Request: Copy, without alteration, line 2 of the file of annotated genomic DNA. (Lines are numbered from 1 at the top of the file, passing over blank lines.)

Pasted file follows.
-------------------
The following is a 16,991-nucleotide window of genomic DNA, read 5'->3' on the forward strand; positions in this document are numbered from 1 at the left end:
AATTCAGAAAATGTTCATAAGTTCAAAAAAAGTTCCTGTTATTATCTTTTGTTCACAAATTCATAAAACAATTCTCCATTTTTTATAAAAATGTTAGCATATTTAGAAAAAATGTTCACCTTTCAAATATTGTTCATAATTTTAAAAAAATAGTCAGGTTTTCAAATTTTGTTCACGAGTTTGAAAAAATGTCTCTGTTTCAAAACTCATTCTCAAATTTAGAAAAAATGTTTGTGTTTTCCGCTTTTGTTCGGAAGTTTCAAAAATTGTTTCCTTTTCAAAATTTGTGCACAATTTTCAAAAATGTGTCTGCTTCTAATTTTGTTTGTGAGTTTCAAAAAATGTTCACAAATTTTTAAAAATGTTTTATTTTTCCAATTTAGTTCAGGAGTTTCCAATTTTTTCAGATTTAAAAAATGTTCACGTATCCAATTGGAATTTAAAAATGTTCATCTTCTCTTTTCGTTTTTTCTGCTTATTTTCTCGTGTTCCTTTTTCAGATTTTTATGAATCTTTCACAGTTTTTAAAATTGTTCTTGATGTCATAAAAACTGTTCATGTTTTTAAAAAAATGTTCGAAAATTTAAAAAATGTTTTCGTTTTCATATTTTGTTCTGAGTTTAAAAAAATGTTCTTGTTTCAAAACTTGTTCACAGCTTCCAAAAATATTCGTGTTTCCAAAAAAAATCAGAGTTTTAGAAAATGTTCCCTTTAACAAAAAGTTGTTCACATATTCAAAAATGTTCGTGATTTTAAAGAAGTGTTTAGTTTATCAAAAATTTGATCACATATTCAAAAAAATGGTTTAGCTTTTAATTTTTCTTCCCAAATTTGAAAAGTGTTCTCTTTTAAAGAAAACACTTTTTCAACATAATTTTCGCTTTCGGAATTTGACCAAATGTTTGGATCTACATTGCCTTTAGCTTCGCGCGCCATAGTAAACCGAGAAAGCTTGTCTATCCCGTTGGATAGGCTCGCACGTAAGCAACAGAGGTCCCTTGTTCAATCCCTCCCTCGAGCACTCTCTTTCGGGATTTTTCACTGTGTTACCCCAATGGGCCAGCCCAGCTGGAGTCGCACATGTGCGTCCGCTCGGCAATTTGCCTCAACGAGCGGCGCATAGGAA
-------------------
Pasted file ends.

AATTCAGAAAATGTTCATAAGTTCAAAAAAAGTTCCTGTTATTATCTTTTGTTCACAAATTCATAAAACAATTCTCCATTTTTTATAAAAATGTTAGCATATTTAGAAAAAATGTTCACCTTTCAAATATTGTTCATAATTTTAAAAAAATAGTCAGGTTTTCAAATTTTGTTCACGAGTTTGAAAAAATGTCTCTGTTTCAAAACTCATTCTCAAATTTAGAAAAAATGTTTGTGTTTTCCGCTTTTGTTCGGAAGTTTCAAAAATTGTTTCCTTTTCAAAATTTGTGCACAATTTTCAAAAATGTGTCTGCTTCTAATTTTGTTTGTGAGTTTCAAAAAATGTTCACAAATTTTTAAAAATGTTTTATTTTTCCAATTTAGTTCAGGAGTTTCCAATTTTTTCAGATTTAAAAAATGTTCACGTATCCAATTGGAATTTAAAAATGTTCATCTTCTCTTTTCGTTTTTTCTGCTTATTTTCTCGTGTTCCTTTTTCAGATTTTTATGAATCTTTCACAGTTTTTAAAATTGTTCTTGATGTCATAAAAACTGTTCATGTTTTTAAAAAAATGTTCGAAAATTTAAAAAATGTTTTCGTTTTCATATTTTGTTCTGAGTTTAAAAAAATGTTCTTGTTTCAAAACTTGTTCACAGCTTCCAAAAATATTCGTGTTTCCAAAAAAAATCAGAGTTTTAGAAAATGTTCCCTTTAACAAAAAGTTGTTCACATATTCAAAAATGTTCGTGATTTTAAAGAAGTGTTTAGTTTATCAAAAATTTGATCACATATTCAAAAAAATGGTTTAGCTTTTAATTTTTCTTCCCAAATTTGAAAAGTGTTCTCTTTTAAAGAAAACACTTTTTCAACATAATTTTCGCTTTCGGAATTTGACCAAATGTTTGGATCTACATTGCCTTTAGCTTCGCGCGCCATAGTAAACCGAGAAAGCTTGTCTATCCCGTTGGATAGGCTCGCACGTAAGCAACAGAGGTCCCTTGTTCAATCCCTCCCTCGAGCACTCTCTTTCGGGATTTTTCACTGTGTTACCCCAATGGGCCAGCCCAGCTGGAGTCGCACATGTGCGTCCGCTCGGCAATTTGCCTCAACGAGCGGCGCATAGGAA